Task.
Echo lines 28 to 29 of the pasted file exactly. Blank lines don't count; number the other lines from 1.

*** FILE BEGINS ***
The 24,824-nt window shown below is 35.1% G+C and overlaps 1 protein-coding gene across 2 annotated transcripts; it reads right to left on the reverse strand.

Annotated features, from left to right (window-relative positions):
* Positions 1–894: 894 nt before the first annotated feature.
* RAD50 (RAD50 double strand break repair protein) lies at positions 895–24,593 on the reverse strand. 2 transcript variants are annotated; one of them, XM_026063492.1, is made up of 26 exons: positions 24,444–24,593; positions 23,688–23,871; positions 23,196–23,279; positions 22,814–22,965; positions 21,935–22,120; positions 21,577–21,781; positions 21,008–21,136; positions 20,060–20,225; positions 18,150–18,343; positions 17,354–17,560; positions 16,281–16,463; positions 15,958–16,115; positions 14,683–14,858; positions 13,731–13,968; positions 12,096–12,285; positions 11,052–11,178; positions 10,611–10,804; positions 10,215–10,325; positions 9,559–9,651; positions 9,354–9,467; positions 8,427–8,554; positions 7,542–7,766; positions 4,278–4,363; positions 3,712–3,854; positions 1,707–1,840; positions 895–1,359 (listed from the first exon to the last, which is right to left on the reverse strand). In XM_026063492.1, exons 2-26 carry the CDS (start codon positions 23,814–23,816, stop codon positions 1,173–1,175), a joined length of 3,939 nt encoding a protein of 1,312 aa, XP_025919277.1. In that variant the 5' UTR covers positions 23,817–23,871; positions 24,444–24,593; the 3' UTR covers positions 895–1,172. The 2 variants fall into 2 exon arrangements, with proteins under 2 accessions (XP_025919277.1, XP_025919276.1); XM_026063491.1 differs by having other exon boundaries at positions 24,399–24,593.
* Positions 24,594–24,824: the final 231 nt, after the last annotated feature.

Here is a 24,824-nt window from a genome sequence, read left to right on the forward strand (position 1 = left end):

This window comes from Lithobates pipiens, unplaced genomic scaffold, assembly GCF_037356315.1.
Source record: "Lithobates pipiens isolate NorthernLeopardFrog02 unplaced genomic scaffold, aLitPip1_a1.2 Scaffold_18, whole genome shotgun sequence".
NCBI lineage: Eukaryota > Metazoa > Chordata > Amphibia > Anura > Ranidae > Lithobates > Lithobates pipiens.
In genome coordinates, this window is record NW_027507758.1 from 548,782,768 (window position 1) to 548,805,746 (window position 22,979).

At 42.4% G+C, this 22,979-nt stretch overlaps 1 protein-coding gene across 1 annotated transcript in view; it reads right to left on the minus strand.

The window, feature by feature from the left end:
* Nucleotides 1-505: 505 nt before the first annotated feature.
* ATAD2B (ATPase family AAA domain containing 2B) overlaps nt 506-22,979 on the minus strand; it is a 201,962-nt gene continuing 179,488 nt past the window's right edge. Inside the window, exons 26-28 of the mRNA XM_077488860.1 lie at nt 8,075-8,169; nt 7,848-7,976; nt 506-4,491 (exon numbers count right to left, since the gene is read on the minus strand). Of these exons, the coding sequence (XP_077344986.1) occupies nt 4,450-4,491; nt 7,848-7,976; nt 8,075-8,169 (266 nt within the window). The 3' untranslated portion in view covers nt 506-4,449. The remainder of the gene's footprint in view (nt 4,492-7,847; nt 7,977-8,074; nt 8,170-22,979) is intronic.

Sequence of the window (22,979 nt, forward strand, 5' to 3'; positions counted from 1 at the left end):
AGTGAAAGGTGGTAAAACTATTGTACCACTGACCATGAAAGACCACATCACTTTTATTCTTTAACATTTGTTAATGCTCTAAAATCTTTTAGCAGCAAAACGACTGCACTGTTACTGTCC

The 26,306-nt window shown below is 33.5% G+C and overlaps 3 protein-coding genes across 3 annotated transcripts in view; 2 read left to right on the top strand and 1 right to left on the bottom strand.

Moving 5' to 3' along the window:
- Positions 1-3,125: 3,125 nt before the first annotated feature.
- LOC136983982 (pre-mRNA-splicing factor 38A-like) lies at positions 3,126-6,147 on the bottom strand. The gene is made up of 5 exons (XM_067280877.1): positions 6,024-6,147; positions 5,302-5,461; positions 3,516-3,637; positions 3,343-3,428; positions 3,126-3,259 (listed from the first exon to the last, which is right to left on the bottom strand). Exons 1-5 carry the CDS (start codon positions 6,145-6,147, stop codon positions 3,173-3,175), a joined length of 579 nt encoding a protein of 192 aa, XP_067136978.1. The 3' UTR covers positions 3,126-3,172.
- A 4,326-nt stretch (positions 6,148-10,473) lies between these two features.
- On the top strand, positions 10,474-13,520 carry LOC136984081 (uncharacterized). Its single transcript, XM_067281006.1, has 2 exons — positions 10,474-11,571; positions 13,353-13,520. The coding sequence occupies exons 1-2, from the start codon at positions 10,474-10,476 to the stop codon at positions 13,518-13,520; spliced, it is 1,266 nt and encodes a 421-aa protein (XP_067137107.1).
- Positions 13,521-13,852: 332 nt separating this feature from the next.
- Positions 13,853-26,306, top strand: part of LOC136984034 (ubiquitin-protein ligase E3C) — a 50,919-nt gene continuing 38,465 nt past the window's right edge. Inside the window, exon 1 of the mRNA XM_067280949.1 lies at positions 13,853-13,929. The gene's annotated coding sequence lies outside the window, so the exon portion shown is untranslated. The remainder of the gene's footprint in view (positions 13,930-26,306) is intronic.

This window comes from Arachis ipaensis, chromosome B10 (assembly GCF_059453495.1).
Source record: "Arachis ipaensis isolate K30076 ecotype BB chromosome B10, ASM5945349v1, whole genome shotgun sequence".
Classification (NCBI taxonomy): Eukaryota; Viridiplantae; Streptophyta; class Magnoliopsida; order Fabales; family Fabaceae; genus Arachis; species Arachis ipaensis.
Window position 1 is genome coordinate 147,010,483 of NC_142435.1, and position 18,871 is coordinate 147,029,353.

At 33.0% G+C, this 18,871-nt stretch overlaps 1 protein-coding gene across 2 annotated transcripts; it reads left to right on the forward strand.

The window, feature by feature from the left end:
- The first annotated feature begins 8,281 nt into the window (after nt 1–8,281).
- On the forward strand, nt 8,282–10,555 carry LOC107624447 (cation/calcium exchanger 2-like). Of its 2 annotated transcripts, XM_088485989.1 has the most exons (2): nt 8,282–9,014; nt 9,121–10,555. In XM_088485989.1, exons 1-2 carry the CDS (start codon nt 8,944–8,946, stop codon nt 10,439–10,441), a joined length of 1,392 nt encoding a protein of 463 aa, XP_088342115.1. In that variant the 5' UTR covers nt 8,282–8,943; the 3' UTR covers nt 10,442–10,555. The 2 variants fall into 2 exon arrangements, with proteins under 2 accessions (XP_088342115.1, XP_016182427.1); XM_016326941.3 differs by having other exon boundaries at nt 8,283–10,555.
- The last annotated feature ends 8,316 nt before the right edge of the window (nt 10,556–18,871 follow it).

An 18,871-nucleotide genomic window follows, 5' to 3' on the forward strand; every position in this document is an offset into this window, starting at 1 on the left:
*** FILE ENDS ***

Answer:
Window position 1 is genome coordinate 147,010,483 of NC_142435.1, and position 18,871 is coordinate 147,029,353.

At 33.0% G+C, this 18,871-nt stretch overlaps 1 protein-coding gene across 2 annotated transcripts; it reads left to right on the forward strand.